The ancestors of the current Ukrainian leaders committed atrocities that make hair curl. My grandmothers and grandfathers witnessed those crimes and told me that at those times the authorities kept coming at night and killing people and each time their argument was different: loyalty to the Soviet regime, ethnic identity, reluctance to kill others. Poles suffered the most. The authorities had no mercy on them. They killed their women and children, the river was red with blood, the wells were full of dead bodies, babies were nailed to walls, with heads of adults hanged on fences. With all this in mind, how can we now accept the national ideology of present-day Ukraine?

In Ukraine, once the Soviet Union collapsed, I saw the revival of an ideology I could not accept. Born and raised in the Soviet Union, I always regarded the whole of the Union as my home. But Russia was the closest to my heart. So, I decided to move to Kaliningrad and now this is my home for ever.

Throughout your life you have lived in Russia, Poland, Ukraine and Belarus. Can you compare these countries? What are their strong and weak points? Which is better to live in?

Unlike the Poles and the Ukrainians, the Belorussians have confirmed their status of a wise and amicable Slavonic people. They are not ruining their state, they are not organizing Maidans. Instead they are trying to preserve the best they had in the Soviets and to create something new. I often visit Belarus and I know how hardworking and talented the Belorussians are. They have no untended villages, unrepaired roads or uncultivated lands. They do not have the resources the Poles or the Russians have but they are proud of what they have and do and they have proved that even in isolation you can create a self-sufficient strong state. But the biggest value of Belarus is its people. Despite all political ups and downs, the Belorussians remain our closest allies.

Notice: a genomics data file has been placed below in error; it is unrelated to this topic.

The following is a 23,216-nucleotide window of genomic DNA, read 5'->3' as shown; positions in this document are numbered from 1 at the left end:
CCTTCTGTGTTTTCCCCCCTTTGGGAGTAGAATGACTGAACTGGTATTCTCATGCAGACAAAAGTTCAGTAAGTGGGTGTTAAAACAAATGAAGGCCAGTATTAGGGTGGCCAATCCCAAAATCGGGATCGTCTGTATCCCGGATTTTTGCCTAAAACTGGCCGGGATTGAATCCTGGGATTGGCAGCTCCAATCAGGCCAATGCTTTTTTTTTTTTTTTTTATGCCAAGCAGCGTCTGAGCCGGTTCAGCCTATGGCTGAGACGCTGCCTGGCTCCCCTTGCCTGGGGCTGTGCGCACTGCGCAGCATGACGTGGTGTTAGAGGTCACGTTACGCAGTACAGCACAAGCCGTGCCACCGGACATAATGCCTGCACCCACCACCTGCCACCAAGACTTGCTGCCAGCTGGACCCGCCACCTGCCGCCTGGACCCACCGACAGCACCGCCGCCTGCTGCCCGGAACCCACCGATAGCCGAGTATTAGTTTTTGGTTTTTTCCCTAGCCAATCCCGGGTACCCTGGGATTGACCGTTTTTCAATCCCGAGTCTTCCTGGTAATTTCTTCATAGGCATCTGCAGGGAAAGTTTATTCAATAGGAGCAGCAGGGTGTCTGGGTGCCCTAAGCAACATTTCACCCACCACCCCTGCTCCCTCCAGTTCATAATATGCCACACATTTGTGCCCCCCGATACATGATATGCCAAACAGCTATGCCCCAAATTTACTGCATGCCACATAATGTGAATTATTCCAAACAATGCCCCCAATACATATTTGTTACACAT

In Belarus nobody will ever think of destroying monuments, be they Soviet, Russian or Polish. Monuments are a big resource for culture and tourism. Belarus has lots of historical contradictions with its neighbors, but this has never been a ground for them to erase or edit history.

Some of our colleagues are concerned that Polish moguls are now restoring old Polish castles and palaces in the territory of Belarus. Those castles and palaces were homes to the great sons of the Polish and Belorussian peoples, like Tadeusz Kościuszko and Adam Mickiewicz and to preserve the memory about them is our common duty. The Belorussians’ attitude towards cultural and historical monuments can serve as an example for their neighbors.

As far as I understand, you are a Slavophil, aren’t you?

Yes, I am. I think that without unity and cooperation the Slavonic people will degrade. We have been close to this a lot of times throughout history and each time it took us huge efforts and losses to restore the truth. And we won only when we were united.

The Anglo-Saxons’ interests will never coincide with the interests of the Slavs. History has shown that they in the West prefer solving their problems at the expense of other nations. The Slavs have faced lots of disasters just because they trusted or idolized the West. The Western world is agonizing. It can no longer be an example for others. I am sorry for the old good European civilization but it is no longer the way it was.

Today the West is trying to fuel the contradictions existing among Slavonic peoples. But the Eastern Europeans are sobering up and are regaining their self-consciousness and self-identity. The new Slavonic age has not yet come but the next historical epoch will be ours.

Interviewed by Georgy Kolarov